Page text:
DistilledLive | Dealing with Content Beyond the Webpage

DistilledLive | Dealing with Content Beyond the Webpage


Hannah: Hi. Welcome to Distilled Live. My
name’s Hannah Smith and this is Bridget Randolph, and today we’re going to be talking about
something called content everywhere, which is pertinent. Cisco just released some data
saying that last year’s mobile traffic was nearly 12 times the size of the global Internet
in 2000. Definitely there’s something to be said for device diversification. hat’s hard
to get your mouth around. So yeah, so content everywhere is something that I’ve kind of
heard about, but I’m not sure what it really is. Maybe you can explain it for us. Bridget: Sure. I mean, most of us by now are
aware of this idea of mobile design, responsive design, and all these sort of tools that we
can use to make our websites more flexible, more mobile-friendly, more multi-channel.
And that’s really fantastic. It’s really important. But, in a way, that’s only the first part
of the solution, because as we begin to see more and more different types of devices,
different ways of accessing our web pages, what we’re starting to realize is actually,
there’s two parts to this. There’s the web page itself, which is sort of the layout that
you see when you access it. There’s also the content on that web page. And they’re not
actually the same thing. Hannah: When you say content isn’t the same
as a web page, those are things that are hard for us to distinguish, I think, given how
we’re used to publishing right now. Could you give us some clarification on what you
mean by that? Bridget: Sure. I mean, I think just an easy
example is a sidebar, right? A sidebar is a layout element. It’s an element of a webpage.
But we could put all kinds of things in a sidebar. We could have a timeline. We could
have a list of related topics. We could have a list of other posts by this author. We can
even have our call to action button. So we can’t just say this is a sidebar. We also
need to ask, “Well, what’s the content that we’ve put in the sidebar?” And that’s how
you’re separating it out. So getting back to the responsive design concept,
the responsive design for the web page, we say, “How do we deal with the sidebar?” Content
everywhere, which is sort of responsive design for content, would say, “Actually, how do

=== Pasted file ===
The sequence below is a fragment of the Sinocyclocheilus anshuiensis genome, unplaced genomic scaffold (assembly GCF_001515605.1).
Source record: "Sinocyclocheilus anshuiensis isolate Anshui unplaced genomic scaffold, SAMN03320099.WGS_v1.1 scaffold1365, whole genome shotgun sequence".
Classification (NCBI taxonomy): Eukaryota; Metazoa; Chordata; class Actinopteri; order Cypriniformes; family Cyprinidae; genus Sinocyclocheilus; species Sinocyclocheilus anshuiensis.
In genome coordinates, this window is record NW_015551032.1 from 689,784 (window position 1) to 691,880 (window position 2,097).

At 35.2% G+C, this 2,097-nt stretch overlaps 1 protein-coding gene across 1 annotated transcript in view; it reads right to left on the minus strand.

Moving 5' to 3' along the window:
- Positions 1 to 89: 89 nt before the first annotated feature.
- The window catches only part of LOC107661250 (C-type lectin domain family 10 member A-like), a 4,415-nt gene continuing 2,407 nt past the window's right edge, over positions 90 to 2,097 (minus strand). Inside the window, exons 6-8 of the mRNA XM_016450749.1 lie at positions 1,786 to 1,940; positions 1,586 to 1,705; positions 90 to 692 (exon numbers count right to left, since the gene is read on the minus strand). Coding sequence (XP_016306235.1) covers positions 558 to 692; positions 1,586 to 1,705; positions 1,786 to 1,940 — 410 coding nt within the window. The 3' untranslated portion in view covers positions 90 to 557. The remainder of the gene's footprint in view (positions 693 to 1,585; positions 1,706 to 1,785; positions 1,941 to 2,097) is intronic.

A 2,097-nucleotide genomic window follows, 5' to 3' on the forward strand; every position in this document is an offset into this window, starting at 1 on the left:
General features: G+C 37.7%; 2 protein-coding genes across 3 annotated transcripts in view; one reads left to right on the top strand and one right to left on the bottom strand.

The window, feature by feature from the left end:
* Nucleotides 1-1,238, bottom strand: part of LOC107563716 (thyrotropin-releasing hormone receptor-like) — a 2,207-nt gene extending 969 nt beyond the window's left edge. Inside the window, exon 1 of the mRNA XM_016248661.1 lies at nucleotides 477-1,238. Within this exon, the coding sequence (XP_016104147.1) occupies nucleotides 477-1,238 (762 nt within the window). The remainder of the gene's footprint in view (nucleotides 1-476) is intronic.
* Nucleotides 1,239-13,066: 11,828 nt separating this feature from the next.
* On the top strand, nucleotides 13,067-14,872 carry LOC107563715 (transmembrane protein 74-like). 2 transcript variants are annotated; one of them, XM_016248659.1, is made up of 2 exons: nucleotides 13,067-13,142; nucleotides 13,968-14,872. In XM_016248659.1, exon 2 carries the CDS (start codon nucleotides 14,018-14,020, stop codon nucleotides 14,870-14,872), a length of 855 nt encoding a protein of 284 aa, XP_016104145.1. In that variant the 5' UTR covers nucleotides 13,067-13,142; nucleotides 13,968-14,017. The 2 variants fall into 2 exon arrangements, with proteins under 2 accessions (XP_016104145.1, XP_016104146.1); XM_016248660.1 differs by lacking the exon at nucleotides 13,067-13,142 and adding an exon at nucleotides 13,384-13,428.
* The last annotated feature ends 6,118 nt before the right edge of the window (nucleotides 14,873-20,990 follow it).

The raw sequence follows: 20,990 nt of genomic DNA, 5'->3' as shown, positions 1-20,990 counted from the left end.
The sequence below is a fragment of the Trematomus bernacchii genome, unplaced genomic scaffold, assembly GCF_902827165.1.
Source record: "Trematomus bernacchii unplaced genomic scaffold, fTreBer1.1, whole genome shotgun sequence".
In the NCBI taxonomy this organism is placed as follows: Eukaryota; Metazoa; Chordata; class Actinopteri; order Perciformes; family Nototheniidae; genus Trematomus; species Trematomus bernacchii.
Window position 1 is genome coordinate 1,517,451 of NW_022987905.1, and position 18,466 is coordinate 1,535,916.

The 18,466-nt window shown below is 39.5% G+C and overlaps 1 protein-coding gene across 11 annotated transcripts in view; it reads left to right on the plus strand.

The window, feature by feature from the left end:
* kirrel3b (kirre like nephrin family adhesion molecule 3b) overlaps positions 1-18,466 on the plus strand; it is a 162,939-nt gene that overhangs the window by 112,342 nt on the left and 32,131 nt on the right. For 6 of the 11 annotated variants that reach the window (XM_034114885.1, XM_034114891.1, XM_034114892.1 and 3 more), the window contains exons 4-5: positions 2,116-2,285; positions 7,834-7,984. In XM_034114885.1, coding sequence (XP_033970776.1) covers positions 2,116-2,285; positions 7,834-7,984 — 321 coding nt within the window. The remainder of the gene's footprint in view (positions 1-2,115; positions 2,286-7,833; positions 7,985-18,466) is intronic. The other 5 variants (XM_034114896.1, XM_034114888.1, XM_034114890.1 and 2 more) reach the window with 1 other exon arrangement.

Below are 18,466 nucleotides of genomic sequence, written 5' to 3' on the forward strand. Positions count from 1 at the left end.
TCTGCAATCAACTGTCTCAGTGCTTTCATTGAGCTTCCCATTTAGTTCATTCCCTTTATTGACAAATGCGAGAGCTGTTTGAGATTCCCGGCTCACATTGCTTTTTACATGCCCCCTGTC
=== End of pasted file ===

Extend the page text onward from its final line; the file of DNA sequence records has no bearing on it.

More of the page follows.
we deal with content if it’s a call to action? How do we deal with it if it’s a timeline?
How do we deal with it if it’s related links?” And so on. Hannah: Do you have an example of that, perhaps,
in the wild? So perhaps somebody who implemented responsive design, but perhaps has missed
something? Bridget: A great example of this would be,
actually, Starbucks, who have made a beautiful website. It looks great on a desktop. They’ve
made a beautiful responsive design, so when you look at it on your mobile, it looks great.
But what they haven’t thought about is, in rearranging these elements on the page layout,
they haven’t thought about how their content fits into that layout. And what they’ve done
on the desktop is put their call to action, one of the most important elements of their
product page, they’ve put in the right-hand sidebar. Now, in the design, they’ve decided
to move the sidebar, when it shrinks the screen width, to move that sidebar to the very bottom
of the page. Fair enough. It’s a pretty standard thing to do in a responsive design. What they
weren’t thinking about, though, is having a call to action in the sidebar means that
when that page shifts, suddenly their “Buy Now” button is no longer visible. Hannah: I think that’s a great example, not
the least because they’ve kept all of their social sharing buttons at the top. So you
can tweet about these coffee beans. You just can’t buy them on a mobile, unless you’re
willing to scroll and scroll. Bridget: And I think that highlights, as well,
this problem of responsive design, because it’s limited to the layout, and so it’s not
thinking about the purpose of a given page’s content. And I think, for instance, if it
was a blog post, having those social links might be the most important thing. You might
want people to be tweeting it. For a product page, it’s not so great. You want people to
buy it. Those are the sort of things that you can get more granular with if you’re looking
at it in terms of the content meaning, rather than just the page layout. Hannah: We’re talking about identifying key
elements. So purchase buttons, share buttons, author, whatever. How does that work in real
terms? Like, what are we actually doing with that content? Bridget: There’s sort of two parts to what
you need to do to implement this type of system. First, you have to figure out what the content
is, what it means, what you’re trying to achieve with it. And then you actually have to put
it in a structure that is readable to the web browser or whatever else is rendering
it. So you’re going to start by figuring out what you have. You do a content audit. If
you have a lot of stuff on your site, that’s probably your first step. Then you’re going
to take it and look at what the different pieces are. By that, I mean you might have
a blog post. You might have a recipe. You might have a review. Those are all very different,
and they’re going to serve different purposes. So you want to break those out, and those
are sort of your types, your broad, top-level categories. Finally, you’re going to take
each type and sort of do the same thing, and say, “What are the building blocks? What are
the basic elements that serve the different purposes in coming together to create this
type of content?” So an example, actually, to make it more concrete.
If it’s a blog post, your type is blog post. Your elements would be title, author. You
might have a teaser paragraph that you want to break away from the rest of the body, because
you may want to use that on its own somewhere. So anything that you can see yourself wanting